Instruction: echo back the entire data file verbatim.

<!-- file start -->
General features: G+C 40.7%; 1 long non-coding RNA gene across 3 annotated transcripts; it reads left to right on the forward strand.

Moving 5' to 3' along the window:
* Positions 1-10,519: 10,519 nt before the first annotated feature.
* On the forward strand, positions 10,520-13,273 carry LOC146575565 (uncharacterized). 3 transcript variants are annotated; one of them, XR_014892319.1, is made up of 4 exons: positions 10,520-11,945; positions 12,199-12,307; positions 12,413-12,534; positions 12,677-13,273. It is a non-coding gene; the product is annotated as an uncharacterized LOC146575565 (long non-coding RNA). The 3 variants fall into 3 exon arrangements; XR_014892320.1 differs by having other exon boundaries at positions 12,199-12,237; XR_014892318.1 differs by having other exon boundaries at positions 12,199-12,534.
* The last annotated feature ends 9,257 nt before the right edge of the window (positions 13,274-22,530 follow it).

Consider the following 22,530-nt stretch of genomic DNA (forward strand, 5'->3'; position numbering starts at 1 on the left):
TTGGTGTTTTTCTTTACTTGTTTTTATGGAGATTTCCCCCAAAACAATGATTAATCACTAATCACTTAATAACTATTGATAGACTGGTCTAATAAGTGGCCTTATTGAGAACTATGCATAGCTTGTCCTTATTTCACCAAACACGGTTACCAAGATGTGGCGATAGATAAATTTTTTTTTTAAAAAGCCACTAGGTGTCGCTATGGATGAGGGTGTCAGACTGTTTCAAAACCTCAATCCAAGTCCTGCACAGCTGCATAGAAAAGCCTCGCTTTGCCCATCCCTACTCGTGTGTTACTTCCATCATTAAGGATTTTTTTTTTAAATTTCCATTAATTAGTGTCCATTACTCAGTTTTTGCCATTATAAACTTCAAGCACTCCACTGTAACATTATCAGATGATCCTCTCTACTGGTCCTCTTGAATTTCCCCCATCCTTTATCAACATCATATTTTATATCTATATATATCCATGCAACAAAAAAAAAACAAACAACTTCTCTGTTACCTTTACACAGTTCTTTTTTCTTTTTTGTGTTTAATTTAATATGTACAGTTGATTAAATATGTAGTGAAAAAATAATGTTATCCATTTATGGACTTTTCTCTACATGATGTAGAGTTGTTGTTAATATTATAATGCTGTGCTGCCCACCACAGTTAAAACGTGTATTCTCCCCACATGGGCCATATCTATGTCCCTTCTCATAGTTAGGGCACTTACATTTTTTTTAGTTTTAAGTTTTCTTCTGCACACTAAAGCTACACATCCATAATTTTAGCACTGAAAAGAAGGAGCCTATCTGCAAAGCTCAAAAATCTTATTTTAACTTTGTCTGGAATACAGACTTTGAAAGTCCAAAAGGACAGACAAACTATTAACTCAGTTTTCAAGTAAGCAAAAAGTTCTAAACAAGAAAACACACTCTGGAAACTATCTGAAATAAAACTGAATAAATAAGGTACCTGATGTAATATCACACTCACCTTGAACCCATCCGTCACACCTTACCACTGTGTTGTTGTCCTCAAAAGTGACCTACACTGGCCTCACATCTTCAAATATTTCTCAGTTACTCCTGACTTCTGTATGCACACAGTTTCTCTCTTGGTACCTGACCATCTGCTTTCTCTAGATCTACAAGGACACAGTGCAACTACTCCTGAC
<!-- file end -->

General features: G+C 40.7%; 1 long non-coding RNA gene across 3 annotated transcripts; it reads left to right on the forward strand.

Moving 5' to 3' along the window:
* Positions 1-10,519: 10,519 nt before the first annotated feature.
* On the forward strand, positions 10,520-13,273 carry LOC146575565 (uncharacterized). 3 transcript variants are annotated; one of them, XR_014892319.1, is made up of 4 exons: positions 10,520-11,945; positions 12,199-12,307; positions 12,413-12,534; positions 12,677-13,273. It is a non-coding gene; the product is annotated as an uncharacterized LOC146575565 (long non-coding RNA). The 3 variants fall into 3 exon arrangements; XR_014892320.1 differs by having other exon boundaries at positions 12,199-12,237; XR_014892318.1 differs by having other exon boundaries at positions 12,199-12,534.
* The last annotated feature ends 9,257 nt before the right edge of the window (positions 13,274-22,530 follow it).

Consider the following 22,530-nt stretch of genomic DNA (forward strand, 5'->3'; position numbering starts at 1 on the left):
TTGGTGTTTTTCTTTACTTGTTTTTATGGAGATTTCCCCCAAAACAATGATTAATCACTAATCACTTAATAACTATTGATAGACTGGTCTAATAAGTGGCCTTATTGAGAACTATGCATAGCTTGTCCTTATTTCACCAAACACGGTTACCAAGATGTGGCGATAGATAAATTTTTTTTTTAAAAAGCCACTAGGTGTCGCTATGGATGAGGGTGTCAGACTGTTTCAAAACCTCAATCCAAGTCCTGCACAGCTGCATAGAAAAGCCTCGCTTTGCCCATCCCTACTCGTGTGTTACTTCCATCATTAAGGATTTTTTTTTTAAATTTCCATTAATTAGTGTCCATTACTCAGTTTTTGCCATTATAAACTTCAAGCACTCCACTGTAACATTATCAGATGATCCTCTCTACTGGTCCTCTTGAATTTCCCCCATCCTTTATCAACATCATATTTTATATCTATATATATCCATGCAACAAAAAAAAAACAAACAACTTCTCTGTTACCTTTACACAGTTCTTTTTTCTTTTTTGTGTTTAATTTAATATGTACAGTTGATTAAATATGTAGTGAAAAAATAATGTTATCCATTTATGGACTTTTCTCTACATGATGTAGAGTTGTTGTTAATATTATAATGCTGTGCTGCCCACCACAGTTAAAACGTGTATTCTCCCCACATGGGCCATATCTATGTCCCTTCTCATAGTTAGGGCACTTACATTTTTTTTAGTTTTAAGTTTTCTTCTGCACACTAAAGCTACACATCCATAATTTTAGCACTGAAAAGAAGGAGCCTATCTGCAAAGCTCAAAAATCTTATTTTAACTTTGTCTGGAATACAGACTTTGAAAGTCCAAAAGGACAGACAAACTATTAACTCAGTTTTCAAGTAAGCAAAAAGTTCTAAACAAGAAAACACACTCTGGAAACTATCTGAAATAAAACTGAATAAATAAGGTACCTGATGTAATATCACACTCACCTTGAACCCATCCGTCACACCTTACCACTGTGTTGTTGTCCTCAAAAGTGACCTACACTGGCCTCACATCTTCAAATATTTCTCAGTTACTCCTGACTTCTGTATGCACACAGTTTCTCTCTTGGTACCTGACCATCTGCTTTCTCTAGATCTACAAGGACACAGTGCAACTACTCCTGAC